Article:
if we look at the early church, we notice that they suffered greatly for the cause of Christ. the disciples and leaders were imprisoned, stoned, crucified, etc. then there is the story of the husband and wife who lie to God and the church about how much they were giving to God off of the property they sold. they fell dead when they lied about this. they fell dead because they were lying and stealing from God and the church which he had ordained.(see Acts 5) my whole reason for sharing these examples is because satan tried to tear apart the church. he sent men to lie and bring deceit upon but God would not allow it. satan brought death and the threat of death to the leaders but they were not scared for they were so convinced that what they had in Truth was worth dying for. is the american church and unstoppable force? francis chan said that if we change the service times that might seem to stop the church today. probably a slight exaggeration but there is some truth in that.
think about this story and see which character the church could mostly identify with today. there is a story in I Kings 18 where the prophet Elijah has a “competition” with 450 prophets of the god baal. they would each make an altar for sacrifice and then call on their god or God to bring fire down upon the altar. so the baal prophets went first. (this is where this gets really intriguing) the prophets went through a special ceremony before calling upon baal. they were singing and dancing then cutting their wrists to show their devotion to this god baal. they were doing this for sometime and Elijah actually pokes fun at them for it. he asks them if maybe their god baal had gone to relieve himself (pee) and thats why he was taking so long to answer their cries. then Elijah gets a chance to call on God. he cries out to God and God delivers with a pillar of fire upon the altar. the prophets were in amazement and fell on their knees saying that the God of Elijah is the one true God.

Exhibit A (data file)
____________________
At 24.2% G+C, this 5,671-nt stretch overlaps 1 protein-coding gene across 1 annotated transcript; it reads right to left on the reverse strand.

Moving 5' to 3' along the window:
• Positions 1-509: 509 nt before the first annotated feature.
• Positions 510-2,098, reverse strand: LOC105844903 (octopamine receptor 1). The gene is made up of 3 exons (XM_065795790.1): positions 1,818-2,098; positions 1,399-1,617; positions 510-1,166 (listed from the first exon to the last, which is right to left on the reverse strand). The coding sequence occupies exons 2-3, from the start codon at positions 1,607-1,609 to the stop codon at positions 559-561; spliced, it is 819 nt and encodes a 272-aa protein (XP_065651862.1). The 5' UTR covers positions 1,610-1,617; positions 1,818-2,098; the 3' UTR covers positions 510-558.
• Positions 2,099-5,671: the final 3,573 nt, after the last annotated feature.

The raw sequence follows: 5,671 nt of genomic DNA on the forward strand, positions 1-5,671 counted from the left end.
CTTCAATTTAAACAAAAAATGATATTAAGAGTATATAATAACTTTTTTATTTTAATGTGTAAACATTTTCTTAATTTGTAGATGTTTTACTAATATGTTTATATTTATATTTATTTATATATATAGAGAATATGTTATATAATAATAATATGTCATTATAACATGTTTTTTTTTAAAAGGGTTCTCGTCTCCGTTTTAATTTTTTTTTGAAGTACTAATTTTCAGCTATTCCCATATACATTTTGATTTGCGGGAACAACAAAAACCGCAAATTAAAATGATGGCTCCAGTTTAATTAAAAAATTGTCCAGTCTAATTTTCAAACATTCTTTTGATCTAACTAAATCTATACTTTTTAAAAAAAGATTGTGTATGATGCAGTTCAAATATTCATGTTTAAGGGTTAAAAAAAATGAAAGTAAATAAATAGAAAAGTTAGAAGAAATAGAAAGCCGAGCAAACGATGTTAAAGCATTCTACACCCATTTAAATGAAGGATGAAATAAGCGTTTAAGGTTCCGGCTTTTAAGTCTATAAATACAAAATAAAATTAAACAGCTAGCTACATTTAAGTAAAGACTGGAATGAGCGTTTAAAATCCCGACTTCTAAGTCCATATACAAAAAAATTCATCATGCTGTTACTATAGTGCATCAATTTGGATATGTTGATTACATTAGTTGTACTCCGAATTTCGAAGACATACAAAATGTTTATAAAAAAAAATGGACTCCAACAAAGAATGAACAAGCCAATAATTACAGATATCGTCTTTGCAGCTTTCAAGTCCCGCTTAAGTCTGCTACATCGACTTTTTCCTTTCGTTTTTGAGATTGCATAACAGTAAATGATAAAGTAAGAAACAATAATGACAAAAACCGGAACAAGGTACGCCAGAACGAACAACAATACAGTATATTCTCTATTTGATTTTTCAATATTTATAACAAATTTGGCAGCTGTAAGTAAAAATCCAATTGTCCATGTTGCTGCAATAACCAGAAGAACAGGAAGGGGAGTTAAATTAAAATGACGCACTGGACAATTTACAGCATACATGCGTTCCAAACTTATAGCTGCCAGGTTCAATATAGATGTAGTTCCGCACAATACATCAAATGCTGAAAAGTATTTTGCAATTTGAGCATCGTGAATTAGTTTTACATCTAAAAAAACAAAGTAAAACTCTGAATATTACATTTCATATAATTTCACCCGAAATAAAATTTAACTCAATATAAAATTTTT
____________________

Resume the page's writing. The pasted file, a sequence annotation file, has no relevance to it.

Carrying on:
i give that whole story to ask this. has church today become a religous ceremony that we think is showing devotion but no fire from God comes down? do we truly call upon God to send fire? i am afraid to answer this. you see i am am a young man who is often times wrapped up in the ceremony of things. i lose contact with God and become so comfortable that i no longer have true connection with Him. why? i would never get like that with my fiance. never with my friends or family. but the creator of the universe and giver of grace? i pray that my life develops into one where when people come in contact with me they walk away saying the God of Ryan is the one true God.